Officials in Bangladesh say security forces have arrested nearly 200 members of the country’s border security force following a two-day mutiny.
A spokesman said the guards had fled their headquarters in the capital Dhaka, where the mutiny began, dressed as civilians.
The guards have ended their two-day mutiny, surrendering their weapons and freeing all hostages.
Twenty people have died and dozens injured in the stand-off.
The mutiny began on Wednesday with rank-and-file guards mutinying over pay and conditions.
A spokesman for the Rapid Action Battalion, the country’s internal security force, Commander Abul Kalam Azad told the AFP news agency that they had been given “orders to arrest the mutineers”.
He said checkpoints had been set up at roads leading out of Dhaka and surrounding the border guard barracks.
“We are searching buses and trucks for any other rebel troops,” he said.
The border guards ended their mutiny on Thursday after tanks surrounded the guards’ barracks and Prime Minister Sheikh Hasina threatened tough action unless they surrendered.
It is unclear if mutineers at bases outside Dhaka have also surrendered.
The bodies of nine army officers have been recovered from the BDR complex, apparently killed by the mutineers.
The guards’ chief Maj Gen Shakil Ahmed is reported to be among those killed, but there is no official confirmation.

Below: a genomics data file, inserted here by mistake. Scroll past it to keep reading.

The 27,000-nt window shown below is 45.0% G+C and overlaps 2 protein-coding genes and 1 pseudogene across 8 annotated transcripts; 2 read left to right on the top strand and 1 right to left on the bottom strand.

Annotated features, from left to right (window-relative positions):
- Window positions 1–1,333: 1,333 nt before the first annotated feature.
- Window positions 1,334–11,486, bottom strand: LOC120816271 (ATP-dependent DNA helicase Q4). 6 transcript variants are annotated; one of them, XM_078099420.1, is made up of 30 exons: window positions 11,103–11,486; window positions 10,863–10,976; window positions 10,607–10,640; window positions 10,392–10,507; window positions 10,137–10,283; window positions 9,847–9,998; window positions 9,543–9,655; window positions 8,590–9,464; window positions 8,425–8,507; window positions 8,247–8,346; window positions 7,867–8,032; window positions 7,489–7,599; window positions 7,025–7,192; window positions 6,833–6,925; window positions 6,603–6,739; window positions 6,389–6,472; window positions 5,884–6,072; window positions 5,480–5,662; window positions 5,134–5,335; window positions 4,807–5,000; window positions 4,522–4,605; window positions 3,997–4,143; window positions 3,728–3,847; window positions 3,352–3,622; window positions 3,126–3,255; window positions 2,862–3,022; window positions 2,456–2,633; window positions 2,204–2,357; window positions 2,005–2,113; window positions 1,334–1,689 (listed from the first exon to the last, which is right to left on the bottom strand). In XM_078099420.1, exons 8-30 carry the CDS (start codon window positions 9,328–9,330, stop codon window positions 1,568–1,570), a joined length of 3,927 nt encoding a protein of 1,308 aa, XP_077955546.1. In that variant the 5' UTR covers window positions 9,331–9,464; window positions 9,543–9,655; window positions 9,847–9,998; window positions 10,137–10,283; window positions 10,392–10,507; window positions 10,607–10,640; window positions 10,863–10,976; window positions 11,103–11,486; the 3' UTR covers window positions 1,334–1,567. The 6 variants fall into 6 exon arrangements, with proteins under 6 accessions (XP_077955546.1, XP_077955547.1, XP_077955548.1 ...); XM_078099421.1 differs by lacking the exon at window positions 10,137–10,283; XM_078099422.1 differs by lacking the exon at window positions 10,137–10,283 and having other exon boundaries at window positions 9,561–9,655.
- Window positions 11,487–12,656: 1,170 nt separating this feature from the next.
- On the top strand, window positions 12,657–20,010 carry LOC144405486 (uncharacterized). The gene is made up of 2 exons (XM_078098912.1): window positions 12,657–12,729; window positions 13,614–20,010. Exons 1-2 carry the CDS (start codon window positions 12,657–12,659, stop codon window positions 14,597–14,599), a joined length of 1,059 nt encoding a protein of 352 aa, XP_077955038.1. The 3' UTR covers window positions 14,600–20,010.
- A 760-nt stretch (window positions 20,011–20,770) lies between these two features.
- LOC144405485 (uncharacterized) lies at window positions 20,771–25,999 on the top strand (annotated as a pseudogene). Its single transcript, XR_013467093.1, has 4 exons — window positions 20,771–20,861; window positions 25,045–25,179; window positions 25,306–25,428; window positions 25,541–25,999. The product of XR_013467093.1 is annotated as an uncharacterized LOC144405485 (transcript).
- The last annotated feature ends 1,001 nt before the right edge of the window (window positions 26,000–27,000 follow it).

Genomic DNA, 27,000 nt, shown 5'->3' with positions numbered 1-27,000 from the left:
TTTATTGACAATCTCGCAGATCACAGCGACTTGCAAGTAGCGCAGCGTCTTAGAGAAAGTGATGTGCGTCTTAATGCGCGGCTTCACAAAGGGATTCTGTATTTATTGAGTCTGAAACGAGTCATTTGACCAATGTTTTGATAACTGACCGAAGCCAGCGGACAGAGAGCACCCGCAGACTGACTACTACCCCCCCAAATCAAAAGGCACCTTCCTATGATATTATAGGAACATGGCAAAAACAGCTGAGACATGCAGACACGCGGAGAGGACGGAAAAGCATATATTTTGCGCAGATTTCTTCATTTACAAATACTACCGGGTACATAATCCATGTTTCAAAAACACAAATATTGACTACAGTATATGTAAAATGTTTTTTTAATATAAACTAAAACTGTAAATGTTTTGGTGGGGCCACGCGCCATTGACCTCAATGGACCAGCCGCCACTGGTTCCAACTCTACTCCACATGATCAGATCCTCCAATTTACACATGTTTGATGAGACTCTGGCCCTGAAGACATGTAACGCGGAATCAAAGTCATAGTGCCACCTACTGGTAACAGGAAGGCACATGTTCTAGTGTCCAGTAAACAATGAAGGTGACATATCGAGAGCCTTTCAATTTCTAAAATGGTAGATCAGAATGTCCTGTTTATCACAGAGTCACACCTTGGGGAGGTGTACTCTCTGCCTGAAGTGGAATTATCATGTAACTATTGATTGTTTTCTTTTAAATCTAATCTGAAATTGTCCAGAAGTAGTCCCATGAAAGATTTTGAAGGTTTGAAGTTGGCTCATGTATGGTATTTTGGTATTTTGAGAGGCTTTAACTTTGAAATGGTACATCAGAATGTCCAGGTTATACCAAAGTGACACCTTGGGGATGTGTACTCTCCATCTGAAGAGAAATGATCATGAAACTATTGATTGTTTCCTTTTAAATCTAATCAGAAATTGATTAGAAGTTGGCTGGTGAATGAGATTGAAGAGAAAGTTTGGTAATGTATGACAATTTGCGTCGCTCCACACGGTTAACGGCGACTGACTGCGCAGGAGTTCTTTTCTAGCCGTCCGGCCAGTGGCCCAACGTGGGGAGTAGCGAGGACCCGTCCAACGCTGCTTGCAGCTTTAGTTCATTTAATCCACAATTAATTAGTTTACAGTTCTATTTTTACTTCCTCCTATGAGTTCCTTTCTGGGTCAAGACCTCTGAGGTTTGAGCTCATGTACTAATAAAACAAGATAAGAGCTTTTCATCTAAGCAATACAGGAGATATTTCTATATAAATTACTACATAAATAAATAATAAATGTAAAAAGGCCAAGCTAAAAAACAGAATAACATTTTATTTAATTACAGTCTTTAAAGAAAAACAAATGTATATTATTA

Military officials said they are searching the complex for more than 100 missing officers. Some are thought to have hidden in manholes.
Seven BDR troopers were also killed in the clashes, along with four civilians, including one boy.
Army tanks had been positioned around the border force’s headquarters in Dhaka.
The average BDR trooper earns about $70 (£49) a month, equivalent to the pay of a low-ranking government clerk. Their senior officers, in contrast, are relatively well-paid army officers.
Earlier on Thursday, in a televised address to the nation, the prime minister called on the border guards BDR to abandon what she called their “suicidal action”.
“Lay down your guns immediately and go back to barracks,” she said.
“Do not force me to take tough actions or push my patience,” she said.
The government offered the border guards a general amnesty, and the prime minister promised to look into the soldiers’ grievances.
The crisis began on Wednesday at about 0930 local time (0330 GMT) with heavy fighting. An army helicopter patrolling above the barracks was shot at and mortar rounds were also fired.
The BDR has nearly 70,000 men stationed at 42 camps across the country, including 40,000 on the borders.